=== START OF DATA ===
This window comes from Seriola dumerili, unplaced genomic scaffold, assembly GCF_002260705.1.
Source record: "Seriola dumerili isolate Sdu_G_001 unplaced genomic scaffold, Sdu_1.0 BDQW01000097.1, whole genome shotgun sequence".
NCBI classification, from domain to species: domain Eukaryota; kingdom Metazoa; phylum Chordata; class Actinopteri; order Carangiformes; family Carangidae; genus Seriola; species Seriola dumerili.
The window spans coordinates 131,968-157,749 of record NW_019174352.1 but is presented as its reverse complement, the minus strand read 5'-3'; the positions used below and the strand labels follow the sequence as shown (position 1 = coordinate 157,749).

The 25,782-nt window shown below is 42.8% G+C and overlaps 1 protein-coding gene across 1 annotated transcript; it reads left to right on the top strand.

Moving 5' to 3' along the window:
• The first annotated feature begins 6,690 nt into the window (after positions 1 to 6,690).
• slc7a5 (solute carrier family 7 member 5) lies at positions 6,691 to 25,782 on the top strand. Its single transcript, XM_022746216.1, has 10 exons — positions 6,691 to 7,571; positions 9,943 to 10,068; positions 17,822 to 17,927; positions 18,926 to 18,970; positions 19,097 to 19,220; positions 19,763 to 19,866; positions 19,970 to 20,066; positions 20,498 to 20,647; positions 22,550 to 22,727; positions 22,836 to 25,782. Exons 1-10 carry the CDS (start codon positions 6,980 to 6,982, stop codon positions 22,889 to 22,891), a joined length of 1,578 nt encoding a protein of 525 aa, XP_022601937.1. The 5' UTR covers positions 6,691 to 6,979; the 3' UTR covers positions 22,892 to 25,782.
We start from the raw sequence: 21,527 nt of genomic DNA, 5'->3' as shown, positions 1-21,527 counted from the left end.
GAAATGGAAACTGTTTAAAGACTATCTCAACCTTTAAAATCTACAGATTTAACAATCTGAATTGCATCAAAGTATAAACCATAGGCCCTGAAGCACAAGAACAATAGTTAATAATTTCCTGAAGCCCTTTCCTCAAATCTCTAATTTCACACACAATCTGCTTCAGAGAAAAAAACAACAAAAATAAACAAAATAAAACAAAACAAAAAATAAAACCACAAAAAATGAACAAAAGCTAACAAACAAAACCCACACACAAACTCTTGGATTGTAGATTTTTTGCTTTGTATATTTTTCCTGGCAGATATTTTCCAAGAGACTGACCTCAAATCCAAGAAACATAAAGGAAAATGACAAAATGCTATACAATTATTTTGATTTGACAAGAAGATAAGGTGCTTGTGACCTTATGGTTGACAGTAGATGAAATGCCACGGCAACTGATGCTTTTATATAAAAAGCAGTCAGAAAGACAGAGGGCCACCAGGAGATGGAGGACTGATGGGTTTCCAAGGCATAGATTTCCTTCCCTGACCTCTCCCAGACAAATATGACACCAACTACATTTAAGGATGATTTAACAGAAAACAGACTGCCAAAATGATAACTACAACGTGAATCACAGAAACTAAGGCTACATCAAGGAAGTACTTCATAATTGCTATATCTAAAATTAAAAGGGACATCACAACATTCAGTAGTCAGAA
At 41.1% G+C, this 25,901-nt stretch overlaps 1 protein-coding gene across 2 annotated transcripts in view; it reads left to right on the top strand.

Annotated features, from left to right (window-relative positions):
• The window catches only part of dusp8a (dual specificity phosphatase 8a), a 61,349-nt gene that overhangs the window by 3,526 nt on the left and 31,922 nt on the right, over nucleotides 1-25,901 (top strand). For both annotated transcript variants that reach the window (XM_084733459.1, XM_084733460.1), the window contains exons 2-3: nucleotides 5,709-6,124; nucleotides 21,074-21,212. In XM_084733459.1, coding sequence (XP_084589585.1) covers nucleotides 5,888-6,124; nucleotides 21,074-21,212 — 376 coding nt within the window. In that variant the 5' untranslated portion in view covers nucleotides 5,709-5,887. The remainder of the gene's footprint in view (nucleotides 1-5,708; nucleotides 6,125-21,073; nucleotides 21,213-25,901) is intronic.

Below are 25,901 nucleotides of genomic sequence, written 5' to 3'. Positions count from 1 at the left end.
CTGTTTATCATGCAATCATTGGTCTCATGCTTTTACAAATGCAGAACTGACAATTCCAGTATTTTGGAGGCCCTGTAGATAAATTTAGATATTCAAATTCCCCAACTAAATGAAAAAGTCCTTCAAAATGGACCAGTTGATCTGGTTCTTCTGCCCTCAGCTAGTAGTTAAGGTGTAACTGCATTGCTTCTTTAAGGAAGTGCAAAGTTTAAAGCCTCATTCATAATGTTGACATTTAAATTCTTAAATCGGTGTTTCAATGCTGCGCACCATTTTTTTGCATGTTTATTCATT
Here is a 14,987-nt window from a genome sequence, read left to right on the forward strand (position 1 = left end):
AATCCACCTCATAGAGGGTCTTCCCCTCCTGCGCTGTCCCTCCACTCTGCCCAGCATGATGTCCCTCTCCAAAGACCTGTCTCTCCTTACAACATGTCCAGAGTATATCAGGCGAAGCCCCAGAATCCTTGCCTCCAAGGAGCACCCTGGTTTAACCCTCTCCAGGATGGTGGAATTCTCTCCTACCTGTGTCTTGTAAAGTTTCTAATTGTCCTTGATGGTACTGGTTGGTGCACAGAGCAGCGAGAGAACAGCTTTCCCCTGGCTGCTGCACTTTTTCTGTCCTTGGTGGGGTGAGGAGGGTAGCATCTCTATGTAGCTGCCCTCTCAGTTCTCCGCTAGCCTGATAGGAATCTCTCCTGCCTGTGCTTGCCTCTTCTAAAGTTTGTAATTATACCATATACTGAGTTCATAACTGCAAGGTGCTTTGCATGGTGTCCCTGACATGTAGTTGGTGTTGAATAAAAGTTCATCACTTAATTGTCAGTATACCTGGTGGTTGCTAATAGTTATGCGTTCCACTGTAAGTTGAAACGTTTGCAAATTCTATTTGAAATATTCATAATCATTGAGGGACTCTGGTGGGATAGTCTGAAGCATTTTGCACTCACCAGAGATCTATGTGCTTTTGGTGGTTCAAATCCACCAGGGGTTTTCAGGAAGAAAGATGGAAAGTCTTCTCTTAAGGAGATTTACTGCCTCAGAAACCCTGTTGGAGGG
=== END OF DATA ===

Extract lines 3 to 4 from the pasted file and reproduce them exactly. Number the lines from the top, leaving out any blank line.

NCBI classification, from domain to species: domain Eukaryota; kingdom Metazoa; phylum Chordata; class Actinopteri; order Carangiformes; family Carangidae; genus Seriola; species Seriola dumerili.
The window spans coordinates 131,968-157,749 of record NW_019174352.1 but is presented as its reverse complement, the minus strand read 5'-3'; the positions used below and the strand labels follow the sequence as shown (position 1 = coordinate 157,749).